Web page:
The U.S. Navy which, along with the Army, Air Force, Marines and Coast Guard, is represented at JIATF East, has plans to build a complex of cottages at Truman Annex, the neighborhood in the vicinity of JIATF East, dedicated to morale, welfare and recreation. Not only did the security plan have to fit in with this mission, but also with the Base Realignment and Closure (BRAC) plan to transition approximately 60 acres of Truman Annex to the City of Key West.
But, if Mather, Campbell and their staff had done a sterling job so far of outfitting the compound with state-of-the-art electronic security, they were now puzzled about how to similarly secure the periphery and still preserve the aesthetics of Key West. Personnel with security and architectural design expertise were not available on base, and financial resources did not allow for the hiring of a firm specializing in security design.
Mather knew that many of the solutions to the security design problems facing the compound could be found in the principles of the Crime Prevention Through Environmental Design (CPTED) approach which has gained in popularity over the past decade. One of the first thorough examinations of the approach was the book, "Crime Prevention Through Environmental Design: Applications of Architectural Design and Space Management Concepts", by Timothy D. Crowe, a criminologist and security consultant.
In January of 1997, Mather sent a letter to Dean R. Wayne Drummond, College of Architecture at the University of Florida, asking for help with the security design project. Dr. Richard Schneider of the University's Urban and Regional Planning Department, accepted the project and assembled an interdisciplinary team of 25 graduate students and four professors, says Mather.
"Professor Schneider used this JIATF East project as a six-week study in his CPTED course and applied the principles beyond Crowe's applications to public housing projects, schools, universities, residences and commercial establishments to a military base concerned with anti-terrorism and force protection measures," says Mather.
And that is how, in April of 1997, five professors and 25 graduate students were flown down to Key West by the U.S. Navy on a Friday evening, given rooms and a stipend for meals, and asked to find an aesthetic, environmentally sound way of protecting a government facility considered increasingly critical in the war on drugs.
The sixteen designs that they prepared, addressing vehicular and pedestrian circulation, secured parking areas, a redesign of the main entrance, and a trans-shipment building were instrumental in allowing JIATF East to secure the initial funding for the site improvements, says Mather. Moreover, many of the key recommendations have been implemented. The students' design concepts, renderings and 3-D model were highly professional, says Mather.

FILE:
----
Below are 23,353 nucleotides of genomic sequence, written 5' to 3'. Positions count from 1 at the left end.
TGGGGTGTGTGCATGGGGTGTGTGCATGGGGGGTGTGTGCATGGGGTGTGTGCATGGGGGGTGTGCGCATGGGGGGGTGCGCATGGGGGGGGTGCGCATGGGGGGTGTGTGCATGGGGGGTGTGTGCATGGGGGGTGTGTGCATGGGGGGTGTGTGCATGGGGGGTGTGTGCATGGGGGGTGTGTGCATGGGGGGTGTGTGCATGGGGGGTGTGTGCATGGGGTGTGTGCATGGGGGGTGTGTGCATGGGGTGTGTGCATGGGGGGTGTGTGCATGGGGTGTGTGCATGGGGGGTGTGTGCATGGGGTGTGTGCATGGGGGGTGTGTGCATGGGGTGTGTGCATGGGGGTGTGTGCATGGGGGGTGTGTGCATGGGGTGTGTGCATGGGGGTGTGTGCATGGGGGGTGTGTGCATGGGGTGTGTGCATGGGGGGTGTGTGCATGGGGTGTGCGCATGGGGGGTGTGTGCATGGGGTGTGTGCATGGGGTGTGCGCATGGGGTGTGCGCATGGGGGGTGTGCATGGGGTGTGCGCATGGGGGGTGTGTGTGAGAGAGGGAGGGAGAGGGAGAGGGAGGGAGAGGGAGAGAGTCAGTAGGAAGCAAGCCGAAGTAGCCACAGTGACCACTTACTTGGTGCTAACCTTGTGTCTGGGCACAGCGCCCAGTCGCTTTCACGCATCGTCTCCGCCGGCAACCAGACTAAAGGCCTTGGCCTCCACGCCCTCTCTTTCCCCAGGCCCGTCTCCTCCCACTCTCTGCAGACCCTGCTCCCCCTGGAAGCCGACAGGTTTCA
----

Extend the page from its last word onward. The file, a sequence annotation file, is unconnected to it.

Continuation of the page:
"The idea of having a trans-shipment point to keep mail and deliveries away from the main compound came from one of the CPTED students," says Mather.
The result was a 3,000 square foot building located 575 feet away from the main buildings, with a mezanine for storage, built to hurricane standard to withstand 150-mph winds. The building has four internal and two external DeltaDome cameras, card reader access, and a loading dock.
"This allows us to have deliveries come directly to the area, yet gives us stand-off distance at the same time," says Mather.
"Other ideas recommended by the CPTED students that we have implemented or included in final plans for the project involve landscape areas to prevent off-road access to the compound. The use of palm trees, boulders and other flora will be applied. Planters are being incorporated as attractive barriers. Proper signage and truck turnarounds will keep trucks from entering the parking areas. Bollards will be used to separate the avenue exit from the parking lot, and fences and/or barricades will be used in a parking lot to prevent vehicle access and delineate the BRAC property from the base.
The students also did parking lot counts and made recommendations as to where to expand parking and place pedestrian turnstile points for ease of access from the parking areas into the compound.
"Moreover," continues Mather, "we are implementing the students' recommendation to eliminate parking in front of the main building and landscape this area. The idea of a ceremonial or VIP drive for visitors has also been implemented."